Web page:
George Washington Papers

From George Washington to the Maryland Delegates, 25 May 1779

To the Maryland Delegates

Head Quarters Middle Brook 25th May 1779


I had the honor last night to receive your favor of the 23d Inst.

In compliance with the wishes of His Excellency the Governor, which you have been pleased to communicate, I have requested General Gist to repair to Maryland as soon as he can, though his service with the army is now material, and from the train of intelligence I have received from New York for some days past,1 it may become still more essential. I am sorry that I cannot spare any Officers besides him. And as to a detachment of troops, I have to lament with you, that the circumstances of the army will not admit of any; and what is yet more painful, they would not, even if events of a more pressing nature than any that have arisen, were to take place, if the enemy should continue their present force at New York and its dependencies. We have now a very large detachment, compared with our whole strength, employed in the expedition under General Sullivan—and besides this the operations of the enemy in Georgia and South Carolina have prevented us from receiving any aid here from the Virginia Levies and recruits. It is my first wish—and it shall be my first care to render the States collectively and individually every service in my power; but unfortunately, the present means in our hands are far, very far from being proportioned to the exigency of the times. We are now almost arrived at the end of May—and as yet the army, although it has suffered a severe diminution in the course of the last fall winter & spring, by the expiration of the inlistments and time of service of many of the Troops and, drafts, has received no accession of force, except the Virginia levies and some from New York. The state of it before was not over respectable—and would justify but little more in general cases—than defensive measures; but at present the most we can hope for after the detachments already made is to preserve the remainder, by keeping it tolerably well united at one or two important points. To divide it more would be to expose it to eminent risk. I have the honor to be with sentiments of great respect & regard, Gentlemen, Yr Most Obet Servant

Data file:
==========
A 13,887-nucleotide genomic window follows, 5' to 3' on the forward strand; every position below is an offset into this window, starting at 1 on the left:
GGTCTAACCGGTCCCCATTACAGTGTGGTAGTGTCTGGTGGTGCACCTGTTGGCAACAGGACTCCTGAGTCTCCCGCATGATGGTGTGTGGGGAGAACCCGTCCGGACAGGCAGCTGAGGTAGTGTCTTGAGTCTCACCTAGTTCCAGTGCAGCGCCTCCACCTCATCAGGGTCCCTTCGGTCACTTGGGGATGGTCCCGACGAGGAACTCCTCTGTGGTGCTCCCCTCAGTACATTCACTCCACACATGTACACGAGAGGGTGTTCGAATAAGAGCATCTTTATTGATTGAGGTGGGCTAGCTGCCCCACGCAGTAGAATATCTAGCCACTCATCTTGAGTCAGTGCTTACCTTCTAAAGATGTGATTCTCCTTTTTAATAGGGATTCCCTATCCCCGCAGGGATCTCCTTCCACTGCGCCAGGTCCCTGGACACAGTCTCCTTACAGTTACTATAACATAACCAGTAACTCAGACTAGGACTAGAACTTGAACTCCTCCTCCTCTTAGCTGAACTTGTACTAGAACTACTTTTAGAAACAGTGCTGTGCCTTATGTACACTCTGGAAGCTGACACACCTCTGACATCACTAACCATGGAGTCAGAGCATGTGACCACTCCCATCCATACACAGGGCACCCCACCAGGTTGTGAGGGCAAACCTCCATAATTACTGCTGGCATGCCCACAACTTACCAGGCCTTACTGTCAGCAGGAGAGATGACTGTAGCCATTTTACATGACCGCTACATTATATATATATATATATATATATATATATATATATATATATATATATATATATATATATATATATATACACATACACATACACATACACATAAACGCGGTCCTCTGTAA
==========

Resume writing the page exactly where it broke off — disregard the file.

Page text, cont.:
Go: Washington

P.s. It will conduce much to dispatch, in assembling the militia if proper signals could be placed throughout the State to convey an alarm with rapidity on any emergency.

LS, in Richard Kidder Meade’s writing, MdAA; Df, DLC:GW; Varick transcript, DLC:GW.

1For the intelligence GW had received concerning an impending British move up the Hudson River, see Elijah Hunter to GW, 21 May, and Israel Shreve to GW, 23 May. For the results of the British expedition, see William De Hart to GW, 30 May, n.1.

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